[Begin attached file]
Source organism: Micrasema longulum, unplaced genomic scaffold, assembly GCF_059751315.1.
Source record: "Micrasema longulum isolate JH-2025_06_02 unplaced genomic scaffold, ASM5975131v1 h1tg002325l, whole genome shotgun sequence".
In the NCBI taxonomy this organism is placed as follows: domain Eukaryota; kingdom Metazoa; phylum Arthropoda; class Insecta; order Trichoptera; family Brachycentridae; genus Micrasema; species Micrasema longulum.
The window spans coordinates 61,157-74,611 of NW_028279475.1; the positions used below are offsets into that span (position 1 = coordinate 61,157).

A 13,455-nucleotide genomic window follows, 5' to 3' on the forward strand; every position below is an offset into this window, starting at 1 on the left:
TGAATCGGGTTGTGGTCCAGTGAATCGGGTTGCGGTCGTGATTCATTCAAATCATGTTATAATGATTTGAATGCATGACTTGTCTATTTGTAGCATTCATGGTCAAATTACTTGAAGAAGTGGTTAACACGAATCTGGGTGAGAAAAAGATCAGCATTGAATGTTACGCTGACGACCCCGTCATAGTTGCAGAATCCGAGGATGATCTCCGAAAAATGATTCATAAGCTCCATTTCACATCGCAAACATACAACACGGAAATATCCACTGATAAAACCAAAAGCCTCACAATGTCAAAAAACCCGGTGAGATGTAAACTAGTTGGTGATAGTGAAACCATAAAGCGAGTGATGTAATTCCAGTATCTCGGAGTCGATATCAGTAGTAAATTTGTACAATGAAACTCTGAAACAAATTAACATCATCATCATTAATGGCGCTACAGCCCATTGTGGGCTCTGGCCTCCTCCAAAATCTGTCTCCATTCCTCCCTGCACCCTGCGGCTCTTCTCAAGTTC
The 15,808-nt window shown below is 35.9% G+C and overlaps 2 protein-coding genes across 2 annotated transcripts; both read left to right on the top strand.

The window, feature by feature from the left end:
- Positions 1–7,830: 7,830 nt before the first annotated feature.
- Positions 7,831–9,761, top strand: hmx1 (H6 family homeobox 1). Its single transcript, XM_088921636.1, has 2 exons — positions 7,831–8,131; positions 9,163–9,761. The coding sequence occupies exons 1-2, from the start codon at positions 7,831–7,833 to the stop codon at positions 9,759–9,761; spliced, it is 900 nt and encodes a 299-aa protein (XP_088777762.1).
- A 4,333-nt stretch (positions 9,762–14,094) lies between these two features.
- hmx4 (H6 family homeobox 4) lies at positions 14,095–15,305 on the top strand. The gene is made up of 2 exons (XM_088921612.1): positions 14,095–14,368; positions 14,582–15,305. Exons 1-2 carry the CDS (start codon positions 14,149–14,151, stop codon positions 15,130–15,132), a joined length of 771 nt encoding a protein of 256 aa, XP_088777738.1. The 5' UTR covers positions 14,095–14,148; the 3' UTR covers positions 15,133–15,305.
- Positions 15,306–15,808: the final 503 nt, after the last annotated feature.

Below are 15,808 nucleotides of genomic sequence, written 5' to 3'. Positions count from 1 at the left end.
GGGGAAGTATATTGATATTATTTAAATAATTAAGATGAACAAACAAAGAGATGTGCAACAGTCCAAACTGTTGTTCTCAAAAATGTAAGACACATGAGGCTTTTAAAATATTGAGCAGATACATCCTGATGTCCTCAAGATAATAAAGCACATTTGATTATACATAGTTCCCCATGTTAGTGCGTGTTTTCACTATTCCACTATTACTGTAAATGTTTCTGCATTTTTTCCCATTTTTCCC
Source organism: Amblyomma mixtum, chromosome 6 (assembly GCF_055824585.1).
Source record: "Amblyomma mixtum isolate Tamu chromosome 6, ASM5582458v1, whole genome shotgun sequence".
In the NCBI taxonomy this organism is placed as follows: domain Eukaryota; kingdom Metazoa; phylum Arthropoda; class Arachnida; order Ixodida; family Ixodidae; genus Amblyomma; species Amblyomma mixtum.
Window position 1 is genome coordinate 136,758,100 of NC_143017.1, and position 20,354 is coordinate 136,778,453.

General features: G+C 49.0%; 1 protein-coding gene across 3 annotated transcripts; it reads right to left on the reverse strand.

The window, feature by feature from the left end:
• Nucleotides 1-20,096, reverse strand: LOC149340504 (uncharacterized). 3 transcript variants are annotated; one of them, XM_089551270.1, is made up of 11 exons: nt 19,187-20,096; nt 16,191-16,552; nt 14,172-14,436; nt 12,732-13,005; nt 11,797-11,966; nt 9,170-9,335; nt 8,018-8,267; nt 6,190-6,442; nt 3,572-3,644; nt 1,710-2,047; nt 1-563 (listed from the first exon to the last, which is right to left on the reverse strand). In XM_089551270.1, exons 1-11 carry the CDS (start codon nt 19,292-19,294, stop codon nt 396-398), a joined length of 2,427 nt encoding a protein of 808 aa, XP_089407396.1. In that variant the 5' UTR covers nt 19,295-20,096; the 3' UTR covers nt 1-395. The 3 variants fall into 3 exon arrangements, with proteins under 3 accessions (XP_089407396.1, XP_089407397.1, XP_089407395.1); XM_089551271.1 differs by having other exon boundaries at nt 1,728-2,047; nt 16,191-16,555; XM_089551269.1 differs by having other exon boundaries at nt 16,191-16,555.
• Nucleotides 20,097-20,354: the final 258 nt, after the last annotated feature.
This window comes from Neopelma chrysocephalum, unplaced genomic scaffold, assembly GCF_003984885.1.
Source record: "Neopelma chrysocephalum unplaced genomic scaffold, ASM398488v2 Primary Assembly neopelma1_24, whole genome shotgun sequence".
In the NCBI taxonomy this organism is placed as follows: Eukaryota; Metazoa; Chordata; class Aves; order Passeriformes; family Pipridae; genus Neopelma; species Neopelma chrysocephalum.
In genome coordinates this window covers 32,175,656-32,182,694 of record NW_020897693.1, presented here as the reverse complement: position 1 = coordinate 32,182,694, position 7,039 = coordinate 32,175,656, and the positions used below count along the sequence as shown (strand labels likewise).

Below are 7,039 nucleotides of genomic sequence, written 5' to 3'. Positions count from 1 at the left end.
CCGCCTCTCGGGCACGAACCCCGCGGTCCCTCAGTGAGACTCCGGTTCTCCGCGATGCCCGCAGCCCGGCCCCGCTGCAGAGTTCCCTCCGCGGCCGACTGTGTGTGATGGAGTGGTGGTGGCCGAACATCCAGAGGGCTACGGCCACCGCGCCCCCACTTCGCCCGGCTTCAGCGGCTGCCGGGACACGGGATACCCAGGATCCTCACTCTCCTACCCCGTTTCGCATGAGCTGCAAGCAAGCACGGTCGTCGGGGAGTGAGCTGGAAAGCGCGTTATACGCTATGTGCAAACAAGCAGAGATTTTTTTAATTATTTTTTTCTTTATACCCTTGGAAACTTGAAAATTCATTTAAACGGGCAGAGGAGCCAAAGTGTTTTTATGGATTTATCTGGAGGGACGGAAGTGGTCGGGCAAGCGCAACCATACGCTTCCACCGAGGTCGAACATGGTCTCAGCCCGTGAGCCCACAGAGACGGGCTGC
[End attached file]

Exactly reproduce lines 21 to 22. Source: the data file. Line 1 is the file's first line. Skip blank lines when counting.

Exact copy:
The window, feature by feature from the left end:
• Nucleotides 1-20,096, reverse strand: LOC149340504 (uncharacterized). 3 transcript variants are annotated; one of them, XM_089551270.1, is made up of 11 exons: nt 19,187-20,096; nt 16,191-16,552; nt 14,172-14,436; nt 12,732-13,005; nt 11,797-11,966; nt 9,170-9,335; nt 8,018-8,267; nt 6,190-6,442; nt 3,572-3,644; nt 1,710-2,047; nt 1-563 (listed from the first exon to the last, which is right to left on the reverse strand). In XM_089551270.1, exons 1-11 carry the CDS (start codon nt 19,292-19,294, stop codon nt 396-398), a joined length of 2,427 nt encoding a protein of 808 aa, XP_089407396.1. In that variant the 5' UTR covers nt 19,295-20,096; the 3' UTR covers nt 1-395. The 3 variants fall into 3 exon arrangements, with proteins under 3 accessions (XP_089407396.1, XP_089407397.1, XP_089407395.1); XM_089551271.1 differs by having other exon boundaries at nt 1,728-2,047; nt 16,191-16,555; XM_089551269.1 differs by having other exon boundaries at nt 16,191-16,555.